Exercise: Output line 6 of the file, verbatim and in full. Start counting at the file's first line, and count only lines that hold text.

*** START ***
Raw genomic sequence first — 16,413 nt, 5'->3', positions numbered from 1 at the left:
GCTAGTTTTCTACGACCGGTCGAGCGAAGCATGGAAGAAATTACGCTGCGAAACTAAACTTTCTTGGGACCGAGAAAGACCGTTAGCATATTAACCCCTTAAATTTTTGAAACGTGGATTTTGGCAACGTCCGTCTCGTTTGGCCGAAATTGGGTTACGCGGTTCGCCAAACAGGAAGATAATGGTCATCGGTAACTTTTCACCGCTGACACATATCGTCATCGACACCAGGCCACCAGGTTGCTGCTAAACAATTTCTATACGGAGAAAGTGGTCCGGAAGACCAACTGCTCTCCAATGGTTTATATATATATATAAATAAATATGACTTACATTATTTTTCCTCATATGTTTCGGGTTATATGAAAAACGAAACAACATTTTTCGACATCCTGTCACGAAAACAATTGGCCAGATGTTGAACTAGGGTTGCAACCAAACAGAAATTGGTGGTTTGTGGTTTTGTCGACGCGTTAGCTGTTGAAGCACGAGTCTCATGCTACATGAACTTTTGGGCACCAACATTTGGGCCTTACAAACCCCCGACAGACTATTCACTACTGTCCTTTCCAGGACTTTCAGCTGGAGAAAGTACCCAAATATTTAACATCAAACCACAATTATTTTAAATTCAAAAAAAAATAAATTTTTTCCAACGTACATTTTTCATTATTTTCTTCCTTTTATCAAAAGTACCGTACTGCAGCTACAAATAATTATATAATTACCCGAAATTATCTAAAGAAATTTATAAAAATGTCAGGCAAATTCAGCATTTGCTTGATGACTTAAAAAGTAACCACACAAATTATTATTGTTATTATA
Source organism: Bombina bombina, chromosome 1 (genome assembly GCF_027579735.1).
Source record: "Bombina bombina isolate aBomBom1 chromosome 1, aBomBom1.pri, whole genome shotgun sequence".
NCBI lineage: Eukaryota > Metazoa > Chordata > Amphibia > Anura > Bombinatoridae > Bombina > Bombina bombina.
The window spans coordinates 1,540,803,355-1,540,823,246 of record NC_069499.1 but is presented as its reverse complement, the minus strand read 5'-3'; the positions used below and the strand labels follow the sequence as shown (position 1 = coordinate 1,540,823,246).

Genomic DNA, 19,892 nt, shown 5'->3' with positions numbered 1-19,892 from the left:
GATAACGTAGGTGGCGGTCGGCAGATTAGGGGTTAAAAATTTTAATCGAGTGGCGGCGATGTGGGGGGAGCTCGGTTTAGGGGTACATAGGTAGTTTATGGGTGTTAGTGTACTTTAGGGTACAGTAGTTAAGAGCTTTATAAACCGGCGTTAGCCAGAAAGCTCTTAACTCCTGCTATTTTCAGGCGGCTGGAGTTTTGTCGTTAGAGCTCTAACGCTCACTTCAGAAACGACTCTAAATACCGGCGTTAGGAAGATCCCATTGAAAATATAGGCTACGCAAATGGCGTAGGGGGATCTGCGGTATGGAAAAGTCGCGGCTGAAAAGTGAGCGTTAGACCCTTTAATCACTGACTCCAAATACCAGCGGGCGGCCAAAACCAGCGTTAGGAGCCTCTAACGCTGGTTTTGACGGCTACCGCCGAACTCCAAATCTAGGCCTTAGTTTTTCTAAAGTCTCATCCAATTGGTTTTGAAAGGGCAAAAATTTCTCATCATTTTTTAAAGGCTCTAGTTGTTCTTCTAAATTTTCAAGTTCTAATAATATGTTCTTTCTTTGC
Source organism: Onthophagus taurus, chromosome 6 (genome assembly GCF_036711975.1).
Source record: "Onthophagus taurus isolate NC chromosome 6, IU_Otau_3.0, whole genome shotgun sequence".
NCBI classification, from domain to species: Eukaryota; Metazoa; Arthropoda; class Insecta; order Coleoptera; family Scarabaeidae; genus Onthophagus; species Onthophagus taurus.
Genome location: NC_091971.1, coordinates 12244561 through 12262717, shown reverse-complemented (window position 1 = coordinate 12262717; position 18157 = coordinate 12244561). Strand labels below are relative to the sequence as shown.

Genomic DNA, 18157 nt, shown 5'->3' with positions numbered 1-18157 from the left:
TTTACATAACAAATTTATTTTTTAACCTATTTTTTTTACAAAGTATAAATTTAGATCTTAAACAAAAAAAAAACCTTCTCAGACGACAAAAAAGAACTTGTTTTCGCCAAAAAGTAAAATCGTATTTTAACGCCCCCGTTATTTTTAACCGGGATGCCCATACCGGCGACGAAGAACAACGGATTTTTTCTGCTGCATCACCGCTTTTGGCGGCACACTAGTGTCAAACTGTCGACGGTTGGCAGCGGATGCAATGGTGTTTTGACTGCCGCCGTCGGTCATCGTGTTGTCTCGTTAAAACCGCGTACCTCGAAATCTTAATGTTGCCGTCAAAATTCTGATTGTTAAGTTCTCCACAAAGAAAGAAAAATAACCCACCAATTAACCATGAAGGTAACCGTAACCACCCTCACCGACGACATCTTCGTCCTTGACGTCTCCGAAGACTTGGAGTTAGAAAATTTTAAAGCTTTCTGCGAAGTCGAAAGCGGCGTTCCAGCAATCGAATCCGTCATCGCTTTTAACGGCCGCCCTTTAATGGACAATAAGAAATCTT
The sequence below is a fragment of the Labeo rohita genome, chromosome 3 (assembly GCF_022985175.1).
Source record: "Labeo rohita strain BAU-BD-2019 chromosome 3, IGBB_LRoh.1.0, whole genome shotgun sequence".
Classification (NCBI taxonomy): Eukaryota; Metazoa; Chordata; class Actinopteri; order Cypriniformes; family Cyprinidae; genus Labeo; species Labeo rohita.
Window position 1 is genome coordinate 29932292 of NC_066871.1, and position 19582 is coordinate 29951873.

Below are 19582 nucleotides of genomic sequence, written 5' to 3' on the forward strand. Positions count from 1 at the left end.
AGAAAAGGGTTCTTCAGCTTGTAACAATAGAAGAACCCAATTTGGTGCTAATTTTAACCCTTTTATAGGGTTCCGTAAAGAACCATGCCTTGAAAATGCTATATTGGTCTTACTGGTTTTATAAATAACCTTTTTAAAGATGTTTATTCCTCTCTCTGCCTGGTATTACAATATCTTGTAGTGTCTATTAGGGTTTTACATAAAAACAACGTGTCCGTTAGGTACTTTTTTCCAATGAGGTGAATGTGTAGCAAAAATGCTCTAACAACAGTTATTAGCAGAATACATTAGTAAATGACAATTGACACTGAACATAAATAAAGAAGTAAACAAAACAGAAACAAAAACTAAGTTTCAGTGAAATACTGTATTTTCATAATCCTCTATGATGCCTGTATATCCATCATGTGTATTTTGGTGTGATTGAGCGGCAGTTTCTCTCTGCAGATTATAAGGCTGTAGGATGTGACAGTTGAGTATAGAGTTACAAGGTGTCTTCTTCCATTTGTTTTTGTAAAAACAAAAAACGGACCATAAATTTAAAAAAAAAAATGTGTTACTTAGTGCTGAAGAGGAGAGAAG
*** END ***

The window spans coordinates 1,540,803,355-1,540,823,246 of record NC_069499.1 but is presented as its reverse complement, the minus strand read 5'-3'; the positions used below and the strand labels follow the sequence as shown (position 1 = coordinate 1,540,823,246).